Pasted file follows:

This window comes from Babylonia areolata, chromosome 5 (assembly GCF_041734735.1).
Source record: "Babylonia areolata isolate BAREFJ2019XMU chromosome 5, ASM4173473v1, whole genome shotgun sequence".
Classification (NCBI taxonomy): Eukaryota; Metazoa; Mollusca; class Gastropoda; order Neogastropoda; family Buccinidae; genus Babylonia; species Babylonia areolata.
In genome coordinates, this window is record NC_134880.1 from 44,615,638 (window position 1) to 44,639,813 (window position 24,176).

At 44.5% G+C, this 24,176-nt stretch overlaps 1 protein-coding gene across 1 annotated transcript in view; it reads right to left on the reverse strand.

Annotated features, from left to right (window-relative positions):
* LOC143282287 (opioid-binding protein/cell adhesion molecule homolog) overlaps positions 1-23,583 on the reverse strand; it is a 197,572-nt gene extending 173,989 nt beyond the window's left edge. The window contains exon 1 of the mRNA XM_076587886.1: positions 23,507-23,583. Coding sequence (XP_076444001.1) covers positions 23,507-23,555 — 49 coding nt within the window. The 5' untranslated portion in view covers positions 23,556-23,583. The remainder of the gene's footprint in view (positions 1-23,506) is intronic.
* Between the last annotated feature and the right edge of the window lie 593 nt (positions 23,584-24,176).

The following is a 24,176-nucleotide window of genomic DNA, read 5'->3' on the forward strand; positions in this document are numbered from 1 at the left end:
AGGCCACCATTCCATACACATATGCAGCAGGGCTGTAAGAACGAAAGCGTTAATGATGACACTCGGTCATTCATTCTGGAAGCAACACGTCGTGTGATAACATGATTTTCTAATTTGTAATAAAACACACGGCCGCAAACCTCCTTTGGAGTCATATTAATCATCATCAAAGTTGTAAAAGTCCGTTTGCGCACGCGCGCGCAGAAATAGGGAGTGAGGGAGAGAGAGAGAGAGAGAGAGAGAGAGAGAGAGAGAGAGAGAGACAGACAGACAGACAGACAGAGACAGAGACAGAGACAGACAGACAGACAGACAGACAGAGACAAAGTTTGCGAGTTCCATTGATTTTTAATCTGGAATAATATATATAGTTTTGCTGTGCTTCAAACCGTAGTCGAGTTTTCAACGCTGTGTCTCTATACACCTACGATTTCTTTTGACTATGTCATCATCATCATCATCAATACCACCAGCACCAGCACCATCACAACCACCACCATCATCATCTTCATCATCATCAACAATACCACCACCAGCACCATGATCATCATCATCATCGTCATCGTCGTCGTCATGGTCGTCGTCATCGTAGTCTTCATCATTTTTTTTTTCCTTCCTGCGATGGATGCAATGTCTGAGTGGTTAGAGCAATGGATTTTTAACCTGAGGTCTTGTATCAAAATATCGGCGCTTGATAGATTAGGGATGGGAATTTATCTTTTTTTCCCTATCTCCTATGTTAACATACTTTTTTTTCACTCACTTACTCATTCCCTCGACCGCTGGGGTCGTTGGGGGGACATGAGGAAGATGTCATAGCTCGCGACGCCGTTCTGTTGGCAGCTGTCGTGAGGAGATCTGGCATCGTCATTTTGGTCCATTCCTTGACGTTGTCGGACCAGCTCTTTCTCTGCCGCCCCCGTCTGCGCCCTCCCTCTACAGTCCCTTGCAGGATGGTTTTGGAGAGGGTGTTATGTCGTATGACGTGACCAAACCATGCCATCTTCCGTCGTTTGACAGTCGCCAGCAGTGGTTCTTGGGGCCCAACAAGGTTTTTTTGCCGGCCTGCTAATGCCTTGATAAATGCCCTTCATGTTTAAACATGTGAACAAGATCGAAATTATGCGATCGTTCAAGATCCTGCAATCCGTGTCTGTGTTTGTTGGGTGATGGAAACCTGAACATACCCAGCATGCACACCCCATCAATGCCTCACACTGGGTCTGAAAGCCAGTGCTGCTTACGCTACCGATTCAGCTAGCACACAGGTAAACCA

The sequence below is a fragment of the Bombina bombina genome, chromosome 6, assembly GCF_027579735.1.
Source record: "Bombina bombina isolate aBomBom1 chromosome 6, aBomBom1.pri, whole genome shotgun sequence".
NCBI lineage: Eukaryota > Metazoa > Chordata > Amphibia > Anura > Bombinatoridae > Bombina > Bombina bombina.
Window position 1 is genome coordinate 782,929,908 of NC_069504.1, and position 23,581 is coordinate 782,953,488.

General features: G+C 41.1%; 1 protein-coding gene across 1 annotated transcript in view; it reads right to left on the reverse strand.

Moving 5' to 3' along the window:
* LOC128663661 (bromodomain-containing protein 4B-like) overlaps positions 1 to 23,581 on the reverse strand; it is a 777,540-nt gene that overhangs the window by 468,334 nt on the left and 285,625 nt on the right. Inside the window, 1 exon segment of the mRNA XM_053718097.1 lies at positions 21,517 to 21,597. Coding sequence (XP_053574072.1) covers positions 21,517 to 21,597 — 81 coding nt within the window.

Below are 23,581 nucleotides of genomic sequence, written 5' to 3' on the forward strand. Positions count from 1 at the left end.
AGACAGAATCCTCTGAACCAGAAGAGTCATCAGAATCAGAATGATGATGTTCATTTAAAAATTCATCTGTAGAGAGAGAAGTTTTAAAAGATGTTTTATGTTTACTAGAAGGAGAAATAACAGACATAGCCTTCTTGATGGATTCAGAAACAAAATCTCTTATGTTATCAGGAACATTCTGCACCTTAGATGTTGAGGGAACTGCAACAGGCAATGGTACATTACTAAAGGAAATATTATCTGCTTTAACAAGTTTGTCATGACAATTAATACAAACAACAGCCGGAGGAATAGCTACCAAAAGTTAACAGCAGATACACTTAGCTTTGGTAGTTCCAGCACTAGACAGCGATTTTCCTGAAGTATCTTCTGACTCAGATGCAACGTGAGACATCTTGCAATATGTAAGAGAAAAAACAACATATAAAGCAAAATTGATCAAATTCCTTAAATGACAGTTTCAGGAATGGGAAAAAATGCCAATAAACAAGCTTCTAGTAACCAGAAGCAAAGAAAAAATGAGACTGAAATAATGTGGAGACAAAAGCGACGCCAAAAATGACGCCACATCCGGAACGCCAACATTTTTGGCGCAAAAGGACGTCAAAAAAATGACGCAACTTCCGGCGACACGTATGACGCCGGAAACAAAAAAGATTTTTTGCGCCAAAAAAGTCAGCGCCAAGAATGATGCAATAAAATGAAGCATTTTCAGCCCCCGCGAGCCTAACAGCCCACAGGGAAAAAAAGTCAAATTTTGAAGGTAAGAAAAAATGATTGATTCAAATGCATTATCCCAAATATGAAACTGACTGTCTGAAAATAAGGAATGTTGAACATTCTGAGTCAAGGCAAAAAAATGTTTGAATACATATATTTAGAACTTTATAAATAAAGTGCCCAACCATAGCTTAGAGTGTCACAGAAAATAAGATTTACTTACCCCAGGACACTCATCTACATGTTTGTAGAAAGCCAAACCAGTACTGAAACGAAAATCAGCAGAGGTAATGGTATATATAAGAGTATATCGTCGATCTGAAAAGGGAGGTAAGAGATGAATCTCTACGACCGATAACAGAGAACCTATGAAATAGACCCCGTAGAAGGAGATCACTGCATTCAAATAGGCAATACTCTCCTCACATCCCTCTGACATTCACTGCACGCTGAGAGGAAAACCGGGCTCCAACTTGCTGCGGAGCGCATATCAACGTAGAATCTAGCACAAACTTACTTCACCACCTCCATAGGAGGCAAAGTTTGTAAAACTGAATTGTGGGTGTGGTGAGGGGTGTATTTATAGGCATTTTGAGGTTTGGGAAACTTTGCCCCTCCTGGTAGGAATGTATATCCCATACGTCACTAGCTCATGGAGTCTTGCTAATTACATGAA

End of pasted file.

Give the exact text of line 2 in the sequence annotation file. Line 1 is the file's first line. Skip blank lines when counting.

Source record: "Babylonia areolata isolate BAREFJ2019XMU chromosome 5, ASM4173473v1, whole genome shotgun sequence".